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Profit is a Byproduct (of Doing Other Things Awesomely)

Awesomely - the 'technical term' for doing something with excellence. In this context, we're talking about running a business excellently and making a profit. But should profit be the primary focus of running a successful business?

Let's face it, we are all in business to make money - unless you're running a not-for-profit organisation with a community-focused mission - which is a very admirable thing to do. So yes, profit is important, but is it or should it be your primary driver?

Let's look at this question from two different (and important) perspectives, ie: that of your employees and that of your customers.

Profit Focus & Impact on Employees

Most employees want to feel part of something more meaningful than just making money for the boss, or for the corporate machine. Research out of Harvard shows that making profit your top priority as a business owner or

executive may not be the best way to improve profitability. For example, their research shows that CEOs who place stakeholders’ interests above those of profits, benefit from higher employee engagement—and as a result, derive superior financial results, because profit was one of their secondary goals.

The study (gathered from 520 businesses across 17 countries) found that employees developed negative feelings toward an organisation if it was focused purely on profit maximisation. As a result, employees were less willing to sacrifice for the company and corporate performance and profitability suffered.

If you don't already have one, craft a company vision and mission (with your employees) that shows how the organisation contributes to something more meaningful than just profit. This will support your employees to feel like they are part of something special, and will help build a healthy, high performance culture. A balanced scorecard is also a very helpful tool in this regard, as it shows how profit is only one of many areas of focus for a business, often alongside employees, customers, innovation, etc.

Profit Focus & Impact on Customers

Let's look at an example that I'm sure you can relate to. Have you ever had someone try to sell to you something that you didn't need or weren't interested in and they just kept pushing that product regardless? Did they disregard your feedback or make it clear that they just wanted to make a sale, and you felt like you were just a number to them?

That doesn't feel awesome does it? It feels pretty average actually. And no business owner should ever want their customers (or prospective customers) to feel that way. But if you are solely pursuing profit, or "the bottom line," then this could be the experience that your customers are having. If so, you'll probably lose them when another business shows them the consideration and respect that they deserve.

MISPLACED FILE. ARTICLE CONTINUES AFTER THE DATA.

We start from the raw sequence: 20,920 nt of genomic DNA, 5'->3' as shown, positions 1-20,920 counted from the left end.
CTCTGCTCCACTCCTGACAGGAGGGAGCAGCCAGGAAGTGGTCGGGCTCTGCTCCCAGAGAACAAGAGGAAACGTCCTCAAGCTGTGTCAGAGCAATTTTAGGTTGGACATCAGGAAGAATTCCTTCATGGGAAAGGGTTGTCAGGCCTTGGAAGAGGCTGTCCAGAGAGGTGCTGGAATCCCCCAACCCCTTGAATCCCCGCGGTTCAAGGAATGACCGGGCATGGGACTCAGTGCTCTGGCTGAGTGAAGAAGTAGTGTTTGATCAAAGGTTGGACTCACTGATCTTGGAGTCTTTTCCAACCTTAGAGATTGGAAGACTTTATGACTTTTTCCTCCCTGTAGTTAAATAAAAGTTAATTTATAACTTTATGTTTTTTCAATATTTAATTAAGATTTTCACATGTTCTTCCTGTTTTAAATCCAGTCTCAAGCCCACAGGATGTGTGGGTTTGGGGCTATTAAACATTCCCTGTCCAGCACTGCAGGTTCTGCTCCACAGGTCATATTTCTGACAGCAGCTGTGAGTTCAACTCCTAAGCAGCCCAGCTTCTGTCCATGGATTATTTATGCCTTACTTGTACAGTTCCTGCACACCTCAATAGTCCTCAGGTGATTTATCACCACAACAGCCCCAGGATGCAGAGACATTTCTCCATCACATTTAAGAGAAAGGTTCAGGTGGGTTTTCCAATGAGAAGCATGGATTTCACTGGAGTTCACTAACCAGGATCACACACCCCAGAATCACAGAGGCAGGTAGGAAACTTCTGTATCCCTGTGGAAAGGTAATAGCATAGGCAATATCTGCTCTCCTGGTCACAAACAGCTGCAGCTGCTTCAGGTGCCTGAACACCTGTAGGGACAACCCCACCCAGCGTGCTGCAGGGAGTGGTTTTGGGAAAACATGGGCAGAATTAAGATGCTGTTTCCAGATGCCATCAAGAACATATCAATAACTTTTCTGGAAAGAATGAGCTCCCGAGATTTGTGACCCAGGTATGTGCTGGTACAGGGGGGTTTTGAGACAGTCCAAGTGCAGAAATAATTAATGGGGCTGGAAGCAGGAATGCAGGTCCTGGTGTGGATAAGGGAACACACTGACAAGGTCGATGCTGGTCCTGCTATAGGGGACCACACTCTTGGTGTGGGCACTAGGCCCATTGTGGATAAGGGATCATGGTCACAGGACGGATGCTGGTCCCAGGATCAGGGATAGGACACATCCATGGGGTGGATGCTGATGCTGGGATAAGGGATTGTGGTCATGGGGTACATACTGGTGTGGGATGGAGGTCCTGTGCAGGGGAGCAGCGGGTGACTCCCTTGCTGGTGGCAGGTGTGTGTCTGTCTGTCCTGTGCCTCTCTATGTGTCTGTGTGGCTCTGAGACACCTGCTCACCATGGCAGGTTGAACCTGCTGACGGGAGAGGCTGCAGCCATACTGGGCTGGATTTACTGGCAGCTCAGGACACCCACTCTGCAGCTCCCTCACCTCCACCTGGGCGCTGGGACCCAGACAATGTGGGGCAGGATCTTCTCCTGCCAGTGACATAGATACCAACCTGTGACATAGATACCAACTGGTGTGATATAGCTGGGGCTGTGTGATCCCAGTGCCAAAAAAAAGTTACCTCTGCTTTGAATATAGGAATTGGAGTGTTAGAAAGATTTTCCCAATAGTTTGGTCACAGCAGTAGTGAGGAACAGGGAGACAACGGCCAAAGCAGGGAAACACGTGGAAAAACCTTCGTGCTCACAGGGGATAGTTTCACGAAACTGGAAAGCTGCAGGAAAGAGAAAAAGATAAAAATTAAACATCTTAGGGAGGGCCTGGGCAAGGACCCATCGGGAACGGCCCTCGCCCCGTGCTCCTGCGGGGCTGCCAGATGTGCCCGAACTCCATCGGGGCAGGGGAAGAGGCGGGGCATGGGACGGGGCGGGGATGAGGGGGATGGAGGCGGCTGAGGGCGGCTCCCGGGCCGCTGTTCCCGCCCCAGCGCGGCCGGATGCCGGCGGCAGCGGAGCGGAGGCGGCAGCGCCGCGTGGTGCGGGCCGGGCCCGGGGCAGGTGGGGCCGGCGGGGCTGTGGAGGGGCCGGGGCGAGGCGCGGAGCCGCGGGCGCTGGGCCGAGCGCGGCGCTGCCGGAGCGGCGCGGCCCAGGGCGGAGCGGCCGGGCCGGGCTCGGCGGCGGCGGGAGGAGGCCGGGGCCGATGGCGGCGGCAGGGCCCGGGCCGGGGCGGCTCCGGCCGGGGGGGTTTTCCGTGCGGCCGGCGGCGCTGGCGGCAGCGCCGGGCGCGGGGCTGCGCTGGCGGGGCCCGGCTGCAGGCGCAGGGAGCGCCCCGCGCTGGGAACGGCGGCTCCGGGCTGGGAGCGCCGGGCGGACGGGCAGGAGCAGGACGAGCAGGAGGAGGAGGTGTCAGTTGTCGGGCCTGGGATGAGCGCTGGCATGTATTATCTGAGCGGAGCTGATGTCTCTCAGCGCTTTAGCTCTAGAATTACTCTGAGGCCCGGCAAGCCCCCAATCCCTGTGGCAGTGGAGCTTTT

Making customers the centre of your universe in your business is critical to profitability. This

is called being 'customer centric.' It's a fancy term, but it's not rocket-science. If customers are happy, they are more likely to keep coming back to you - and will also tell others about the great experience they had. The opposite is also true.

If your business is truly customer centric, an ingrained focus on the customer will be evident - it will be operationalised and integrated into every aspect of the business. It will influence who gets hired and fired. It will inform pricing, placement, promotions and the design of all new product and service development for sales. Being customer centric and focusing on understanding and meeting customer needs as one of your areas of focus will serve to improve profitability as a byproduct.

It seems counter-intuitive to not focus on profit when most businesses exist to make a profit. But a myopic focus on profit without consideration of other stakeholders' views, interests and needs, will only serve to erode profit rather than increase it.

The research out of Harvard and plenty of anecdotal examples confirm that when CEOs and business owners make it a priority to balance the interests of customers, employees, and the community while also considering environmental impacts, employees perceive him or her as visionary and as someone they want to work for. They feel part of something far more meaningful than just making money and will be more willing to exert extra effort. In this way, increased profit will be the byproduct of all the other things you have done awesomely.

If you would like more information about how to make your organisation customer centric, build a high performance culture and enjoy increased profitability as an awesome byproduct, then please don't hesitate to contact Business Agility. We are business coaches who are former CEOs and MDs. We know what it takes to be successful in business.

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